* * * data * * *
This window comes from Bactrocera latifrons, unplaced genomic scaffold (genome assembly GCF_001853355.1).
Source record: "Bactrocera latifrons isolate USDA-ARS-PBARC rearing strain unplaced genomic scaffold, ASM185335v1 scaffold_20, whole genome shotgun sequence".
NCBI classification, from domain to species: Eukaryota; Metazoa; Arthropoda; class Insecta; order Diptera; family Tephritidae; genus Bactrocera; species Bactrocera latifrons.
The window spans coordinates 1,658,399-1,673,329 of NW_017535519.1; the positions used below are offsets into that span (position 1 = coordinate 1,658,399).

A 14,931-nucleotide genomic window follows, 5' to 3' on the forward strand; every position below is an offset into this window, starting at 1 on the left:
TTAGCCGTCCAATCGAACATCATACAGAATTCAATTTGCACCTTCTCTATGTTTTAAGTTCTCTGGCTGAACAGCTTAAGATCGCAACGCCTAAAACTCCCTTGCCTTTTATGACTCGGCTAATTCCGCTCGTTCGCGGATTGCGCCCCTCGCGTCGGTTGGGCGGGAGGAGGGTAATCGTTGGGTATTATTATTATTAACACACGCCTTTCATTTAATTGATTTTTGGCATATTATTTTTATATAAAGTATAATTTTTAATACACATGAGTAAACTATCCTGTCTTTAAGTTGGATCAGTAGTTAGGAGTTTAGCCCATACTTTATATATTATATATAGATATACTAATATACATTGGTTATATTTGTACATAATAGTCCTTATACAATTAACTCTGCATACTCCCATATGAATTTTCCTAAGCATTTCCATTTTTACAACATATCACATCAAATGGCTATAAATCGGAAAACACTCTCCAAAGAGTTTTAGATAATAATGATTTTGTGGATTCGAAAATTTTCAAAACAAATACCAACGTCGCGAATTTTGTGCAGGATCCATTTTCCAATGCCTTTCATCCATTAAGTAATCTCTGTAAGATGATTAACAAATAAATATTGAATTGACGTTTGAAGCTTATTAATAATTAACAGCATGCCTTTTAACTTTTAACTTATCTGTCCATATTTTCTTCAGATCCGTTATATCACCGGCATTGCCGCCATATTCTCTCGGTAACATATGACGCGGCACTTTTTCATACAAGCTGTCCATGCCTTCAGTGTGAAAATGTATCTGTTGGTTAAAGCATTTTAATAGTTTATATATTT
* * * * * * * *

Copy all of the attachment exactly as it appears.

This window comes from Bactrocera latifrons, unplaced genomic scaffold (genome assembly GCF_001853355.1).
Source record: "Bactrocera latifrons isolate USDA-ARS-PBARC rearing strain unplaced genomic scaffold, ASM185335v1 scaffold_20, whole genome shotgun sequence".
NCBI classification, from domain to species: Eukaryota; Metazoa; Arthropoda; class Insecta; order Diptera; family Tephritidae; genus Bactrocera; species Bactrocera latifrons.
The window spans coordinates 1,658,399-1,673,329 of NW_017535519.1; the positions used below are offsets into that span (position 1 = coordinate 1,658,399).

A 14,931-nucleotide genomic window follows, 5' to 3' on the forward strand; every position below is an offset into this window, starting at 1 on the left:
TTAGCCGTCCAATCGAACATCATACAGAATTCAATTTGCACCTTCTCTATGTTTTAAGTTCTCTGGCTGAACAGCTTAAGATCGCAACGCCTAAAACTCCCTTGCCTTTTATGACTCGGCTAATTCCGCTCGTTCGCGGATTGCGCCCCTCGCGTCGGTTGGGCGGGAGGAGGGTAATCGTTGGGTATTATTATTATTAACACACGCCTTTCATTTAATTGATTTTTGGCATATTATTTTTATATAAAGTATAATTTTTAATACACATGAGTAAACTATCCTGTCTTTAAGTTGGATCAGTAGTTAGGAGTTTAGCCCATACTTTATATATTATATATAGATATACTAATATACATTGGTTATATTTGTACATAATAGTCCTTATACAATTAACTCTGCATACTCCCATATGAATTTTCCTAAGCATTTCCATTTTTACAACATATCACATCAAATGGCTATAAATCGGAAAACACTCTCCAAAGAGTTTTAGATAATAATGATTTTGTGGATTCGAAAATTTTCAAAACAAATACCAACGTCGCGAATTTTGTGCAGGATCCATTTTCCAATGCCTTTCATCCATTAAGTAATCTCTGTAAGATGATTAACAAATAAATATTGAATTGACGTTTGAAGCTTATTAATAATTAACAGCATGCCTTTTAACTTTTAACTTATCTGTCCATATTTTCTTCAGATCCGTTATATCACCGGCATTGCCGCCATATTCTCTCGGTAACATATGACGCGGCACTTTTTCATACAAGCTGTCCATGCCTTCAGTGTGAAAATGTATCTGTTGGTTAAAGCATTTTAATAGTTTATATATTT